“Len Hughes was the one that knew all about wrestling, but these guys had the money,” recalled Goguen. “They were three partners running the business, they were the investors. I want to tell you, they did great, until Clary Harris got cancer and passed away. The other guy, Brown, was strictly the bookman. When that happened, he wasn’t interested. I was wrestling in those days.”

Goguen did invest with Hughes, becoming a partner. Eventually there was a falling out, and, like any good wrestling promoter story, there are many questions about who betrayed who. In one take, as told by Al Zinck, another Maritimes promoter, Goguen started booking arenas on his own, without Hughes, leading to the separation.

Goguen’s take was different.

“To make a long story short, I invested money with Len Hughes,” said Goguen. “Another guy invested too. The thing was dead, then all of a sudden it started booming. We brought in [Whipper Billy] Watson and Gene Kiniski. I remember being on my knees to bring the little midget girls. He said, ‘Why would people want to see that?’ He couldn’t understand that. We brought them in and drew $7,000 in those days with the small prices, $7,000 in Halifax. Moncton was $4,000, where we had been drawing $1,000, $1,200. He said, ‘I don’t understand, how come that can draw?’ I said, ‘That’s attractions that they’ve never seen before.’ He couldn’t see through that. He had lost it. The business went great until the end of the summer. I was getting paid like a wrestler. At the end of the summer, when it came time to settle up for my investment — I hadn’t put in a million dollars, I had only put in $5,000 in the deal. In the middle of the summer, he gives me my $5,000 back. Now he had a cushion, he’d made money. At the very end of the season, I asked, ‘What did I get for my investment?’ He sat down with a bunch of papers and showed what all the expenses were. He settled up and I had made some money. ‘But,’ he said, ‘that was for one season only. It isn’t for next year.’ Now that the thing was on fire, it wasn’t for next year. It was morally wrong, but business-wise it was good, which is okay, that’s fine. It seemed to me that when a guy invests, he should be included next year now that the ball is rolling. He said, ‘Maybe that’s your point of view, but that’s not mine.’ I said, ‘Okay, that’s fine.’ That’s when I became a promoter, right there and then. That was his downfall. I put him out of business.”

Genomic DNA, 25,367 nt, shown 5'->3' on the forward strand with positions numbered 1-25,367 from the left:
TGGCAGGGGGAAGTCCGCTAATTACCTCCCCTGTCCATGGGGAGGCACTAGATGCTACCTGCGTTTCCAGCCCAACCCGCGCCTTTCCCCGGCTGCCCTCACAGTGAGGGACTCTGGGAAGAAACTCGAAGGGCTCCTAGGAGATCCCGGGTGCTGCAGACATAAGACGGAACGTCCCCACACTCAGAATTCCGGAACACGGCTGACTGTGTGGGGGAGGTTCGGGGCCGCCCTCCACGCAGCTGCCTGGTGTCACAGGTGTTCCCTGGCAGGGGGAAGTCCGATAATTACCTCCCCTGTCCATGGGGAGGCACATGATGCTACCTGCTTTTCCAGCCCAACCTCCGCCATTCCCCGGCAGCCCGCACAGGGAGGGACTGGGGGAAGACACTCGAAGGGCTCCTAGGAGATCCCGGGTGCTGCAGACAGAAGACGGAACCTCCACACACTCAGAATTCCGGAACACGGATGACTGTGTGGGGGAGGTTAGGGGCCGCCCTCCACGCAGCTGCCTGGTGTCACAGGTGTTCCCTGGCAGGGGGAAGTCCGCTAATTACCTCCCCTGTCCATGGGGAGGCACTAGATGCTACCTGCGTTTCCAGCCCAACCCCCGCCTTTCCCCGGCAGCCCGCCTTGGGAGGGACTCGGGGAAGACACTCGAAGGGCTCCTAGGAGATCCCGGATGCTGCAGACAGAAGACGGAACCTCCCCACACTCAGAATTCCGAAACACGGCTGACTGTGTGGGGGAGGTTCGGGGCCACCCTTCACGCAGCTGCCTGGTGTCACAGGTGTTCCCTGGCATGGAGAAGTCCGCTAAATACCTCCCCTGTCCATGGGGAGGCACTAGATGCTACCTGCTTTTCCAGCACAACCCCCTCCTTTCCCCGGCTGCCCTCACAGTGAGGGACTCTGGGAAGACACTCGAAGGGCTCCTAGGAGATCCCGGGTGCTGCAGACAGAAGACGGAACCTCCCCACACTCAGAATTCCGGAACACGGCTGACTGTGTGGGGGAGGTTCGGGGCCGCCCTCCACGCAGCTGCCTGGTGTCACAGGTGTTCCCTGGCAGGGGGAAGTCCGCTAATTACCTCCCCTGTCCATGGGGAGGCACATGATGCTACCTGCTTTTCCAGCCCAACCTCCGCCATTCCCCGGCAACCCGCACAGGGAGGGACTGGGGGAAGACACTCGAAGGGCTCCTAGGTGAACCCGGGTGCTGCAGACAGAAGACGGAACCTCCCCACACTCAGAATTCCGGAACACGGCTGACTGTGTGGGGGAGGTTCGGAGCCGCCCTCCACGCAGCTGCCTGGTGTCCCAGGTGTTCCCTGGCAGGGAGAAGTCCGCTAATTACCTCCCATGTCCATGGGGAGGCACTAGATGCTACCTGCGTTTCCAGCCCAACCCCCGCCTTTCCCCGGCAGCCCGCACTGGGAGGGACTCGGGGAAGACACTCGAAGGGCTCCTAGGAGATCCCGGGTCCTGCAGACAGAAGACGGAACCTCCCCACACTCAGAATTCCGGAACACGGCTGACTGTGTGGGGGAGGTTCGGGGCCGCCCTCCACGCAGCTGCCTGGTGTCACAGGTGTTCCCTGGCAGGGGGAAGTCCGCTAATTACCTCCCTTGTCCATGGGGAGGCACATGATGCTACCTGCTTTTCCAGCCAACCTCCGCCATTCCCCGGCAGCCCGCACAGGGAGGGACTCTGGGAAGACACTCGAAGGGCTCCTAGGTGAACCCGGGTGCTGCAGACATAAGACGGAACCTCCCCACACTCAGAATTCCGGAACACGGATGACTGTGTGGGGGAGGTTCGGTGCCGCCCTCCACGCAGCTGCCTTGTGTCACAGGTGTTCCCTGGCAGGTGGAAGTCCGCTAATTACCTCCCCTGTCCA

Hughes continued to run the next year: “He didn’t do good, though. I’m going to tell you the truth — I didn’t do that shit hot either! But what happened was I got myself involved in dealing with the different arenas. I started learning what I could do, and the people I could get. After that, I tried again. It was no million dollars coming in, it was still barely living, still barely surviving. But it got me in as a promoter, and that’s the story of my life right there.”

Not widely known was the fact that Goguen brought in Don Leo Jonathan (Don Heaton) as a partner in what would become Atlantic Grand Prix Wrestling for a few years, though was initially International Wrestling.

“He was in Newfoundland and he was in the diving business. But I knew him long before that. I first met him in Boston and the Forum in Montreal in my early days,” recalled Goguen. “I was just about the close the territory. I had a wrestling bear, and I was just about the close. He called me up and said, ‘I’m on my way through from Newfoundland next week. Do you have anything going?’ I said, ‘Geez.’ He was an attraction. He had been on television from Vancouver, All-Star Wrestling. … I said, ‘Look, give me a phone number.’ I got on the phone and I started calling different towns and telling them they could have Don Leo Jonathan.’ … I said, ‘I’ll tell you what, after all the card is paid, all the expenses is paid, whatever is left, we split 50-50.’ He said, ‘Wow, that sounds like a fairly good deal.’ And I didn’t realize at the time, but it was a hell of a deal — for him and for me. I drew more opening the territory for six weeks, than I had in the whole summer. I said to Don Leo, ‘Look, would you be interested in coming back here next year, on the same kind of deal?’ ‘Yeah.’ So he brought his wife, his kids in here for the whole summer. He was here two, three summers. It worked out real good for me. Naturally, we got Andre the Giant, Edouard Carpentier was here; he was the guy wrestling them.”

The Andre the Giant story was often-told by Goguen. “When I brought in Andre the Giant as a promoter, we’re talking about profit. I made as much money in 10 days that I had or put away in my first 10 years of wrestling.” The reported amount was $40,000 in one telling, $100,000 in another.

Things and dates get confusing. For a time, Goguen didn’t promote, and Eastern Sports Association, which was the promotion run by Rudy Kay and Al Zinck in the Maritimes, was the main show in town, roughly from 1969 to 1976. Since so many of the same talent were used first by Goguen and ESA, it is easy to combine it all into one continuous promotion — but that is not the case.

In 1977, Goguen finally landed a television deal on his, which ran for a decade. ESA had been competition for a time, but now it was gone.

It was the beginning of a magic time, said Leo Burke, who had worked with his brother, Rudy Kay. “After Emile Dupre took over, I was away maybe three years. I was in Charlotte, North Carolina. I was fed up and wanted to come back home, so I gave Emile a call. I did tremendous business again for Emile for seven, eight years. In fact, it was so successful, he was running two groups.”

Leo Burke and Stephen Petitpas

Leo Burke and Stephen Petitpas

Indeed, Atlantic Grand Prix ran shows on the same night during the heart of the summer. By the time the promotion was closing down for the season, usually around early October, near Canadian Thanksgiving, it was single shows. “That’s how I used to run things. I used to run 14 shows a week, I had two groups,” said Goguen. “I had two rings, three rings, really, two rings, two trucks, two vans.”

Goguen once explained the merchandise table and the importance of 8×10 photos — always of the heroes — at his shows. “It would cover the cost of the truck, motels, and setting up the ring. I want to tell you, I used to sell as much as $2-3,000 a week. My brother [Ron] was in charge of that,” he said, adding cagily, “It was just prints, and the government doesn’t know how much you sold.”